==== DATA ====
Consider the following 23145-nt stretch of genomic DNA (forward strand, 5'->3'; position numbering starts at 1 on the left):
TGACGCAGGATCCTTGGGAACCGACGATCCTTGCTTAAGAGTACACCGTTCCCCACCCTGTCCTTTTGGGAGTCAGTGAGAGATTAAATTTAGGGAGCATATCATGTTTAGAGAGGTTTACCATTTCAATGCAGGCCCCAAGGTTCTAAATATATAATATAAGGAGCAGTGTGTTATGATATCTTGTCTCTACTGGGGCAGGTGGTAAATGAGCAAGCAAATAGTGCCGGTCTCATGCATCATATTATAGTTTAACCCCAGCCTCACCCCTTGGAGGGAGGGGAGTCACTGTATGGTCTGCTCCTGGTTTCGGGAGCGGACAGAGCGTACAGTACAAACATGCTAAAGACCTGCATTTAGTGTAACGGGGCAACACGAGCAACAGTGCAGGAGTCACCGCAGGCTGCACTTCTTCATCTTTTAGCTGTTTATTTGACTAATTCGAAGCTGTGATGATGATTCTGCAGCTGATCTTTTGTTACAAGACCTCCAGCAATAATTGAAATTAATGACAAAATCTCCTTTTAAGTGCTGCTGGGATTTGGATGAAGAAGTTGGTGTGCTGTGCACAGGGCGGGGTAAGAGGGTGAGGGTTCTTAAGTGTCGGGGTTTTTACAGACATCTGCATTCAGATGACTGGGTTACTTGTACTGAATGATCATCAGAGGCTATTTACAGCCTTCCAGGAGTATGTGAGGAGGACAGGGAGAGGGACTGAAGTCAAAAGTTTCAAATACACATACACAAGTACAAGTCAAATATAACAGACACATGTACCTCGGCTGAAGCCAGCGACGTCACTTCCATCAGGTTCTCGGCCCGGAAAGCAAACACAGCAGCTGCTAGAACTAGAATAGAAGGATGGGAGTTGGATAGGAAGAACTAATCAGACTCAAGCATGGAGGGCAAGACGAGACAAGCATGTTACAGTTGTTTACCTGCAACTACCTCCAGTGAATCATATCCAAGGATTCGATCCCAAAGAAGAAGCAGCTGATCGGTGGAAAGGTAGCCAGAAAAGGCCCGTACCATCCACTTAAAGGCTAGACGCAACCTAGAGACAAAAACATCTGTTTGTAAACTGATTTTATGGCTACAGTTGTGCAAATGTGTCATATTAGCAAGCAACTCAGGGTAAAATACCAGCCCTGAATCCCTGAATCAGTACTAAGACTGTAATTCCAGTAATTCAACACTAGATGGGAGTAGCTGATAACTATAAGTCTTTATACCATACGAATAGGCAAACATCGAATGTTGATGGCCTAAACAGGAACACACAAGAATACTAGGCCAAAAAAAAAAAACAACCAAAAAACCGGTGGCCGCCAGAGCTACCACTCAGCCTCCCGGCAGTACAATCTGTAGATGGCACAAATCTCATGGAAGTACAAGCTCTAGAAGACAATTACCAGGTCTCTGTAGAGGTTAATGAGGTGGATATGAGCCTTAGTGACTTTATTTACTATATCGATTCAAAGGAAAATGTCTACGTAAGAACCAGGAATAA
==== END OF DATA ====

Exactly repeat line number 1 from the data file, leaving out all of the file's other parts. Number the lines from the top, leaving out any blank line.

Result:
Consider the following 23145-nt stretch of genomic DNA (forward strand, 5'->3'; position numbering starts at 1 on the left):